In the Liguria area, there are many common surnames such as Parodi, Pedemonte, Bruzzone, Bacigalupo, Dellepiane and other surnames that are common to the North West of Italy. There is also a significant presence of surnames from the south of Italy due to internal migration in the twentieth century.
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In an analysis of surnames derived from nicknames, one example is Bacigalupo (derived from the verb bacigare which means "to tease, bother or hit") most probably given to an annoying person or a gossip (the complete sense is "one who could even annoy a wolf"). In the same vein and with a similar meaning, we have the surnames Pittaluga and Sciaccaluga which means "one who crushes grapes", used again to indicate an annoying person.
Other names associated to nicknames, in particular to indicate physical characteristics are Traverso (meaning both "cross-eyed" and "stocky/crooked"), Ricci ("curly") and the local variants on that including Risso, Calcagno ("heel") and Caviglia ("ankle"), Ferrando (meaning "grey iron", originally used to indicate the colour of a horses' mantle).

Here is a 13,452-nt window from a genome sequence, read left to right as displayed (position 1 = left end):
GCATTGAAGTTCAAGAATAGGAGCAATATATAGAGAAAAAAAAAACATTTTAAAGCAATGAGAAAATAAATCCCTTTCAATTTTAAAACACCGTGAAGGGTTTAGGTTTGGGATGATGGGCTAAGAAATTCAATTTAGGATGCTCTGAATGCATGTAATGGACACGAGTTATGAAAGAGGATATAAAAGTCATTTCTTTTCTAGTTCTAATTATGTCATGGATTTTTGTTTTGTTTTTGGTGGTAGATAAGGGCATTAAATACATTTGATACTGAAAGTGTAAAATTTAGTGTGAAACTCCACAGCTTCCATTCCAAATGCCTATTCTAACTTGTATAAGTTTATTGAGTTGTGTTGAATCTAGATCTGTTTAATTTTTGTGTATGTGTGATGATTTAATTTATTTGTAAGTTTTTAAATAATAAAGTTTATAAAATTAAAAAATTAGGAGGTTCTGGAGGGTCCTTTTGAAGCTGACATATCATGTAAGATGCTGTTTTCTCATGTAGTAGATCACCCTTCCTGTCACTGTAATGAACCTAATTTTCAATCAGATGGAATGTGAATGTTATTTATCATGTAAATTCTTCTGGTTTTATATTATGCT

Amongst the surnames deriving from first names, in Liguria we have Oliveri and Olivieri (from the name Oliviero, very common in the past), Ottonello (short for the germanic name Oddo) and even Delfino ("dolphin", half way between a persons' name and nickname from the occupation of many people along the coastline).
Amongst the surnames deriving from crafts, we can include Cànepa (from "hemp" referring to the profession of a rope maker), Barbieri and Barberis (obviously originating from the barbers profession), Boero ("cow herdsman") and also Pastorino, Ferraro and Ferraris ("blacksmith"), Molinari ("miller"). Not tied to a profession but noble titles, we have the surnames Conte, Vassallo, Marchese, Patrone, Potestà.
The most common surname in Liguria is Parodi, which could derive from the town Parodi Ligure or Litta Parodi. More typical of the North West of the Liguria, are names tied to locations such as Massa, Villa, Valle ("valley"), Torre ("tower"), Serra ("greenhouse") and Costa (indicating the mountain slopes and the coastline).
As in Piedmont, in Liguria the single form prevails with the final ending in -o and in -e such are the cases with Pesce ("fish"), Delfino ("dolphin"), Ferrando, Carbone ("coal"), Pastorino, Calcagno...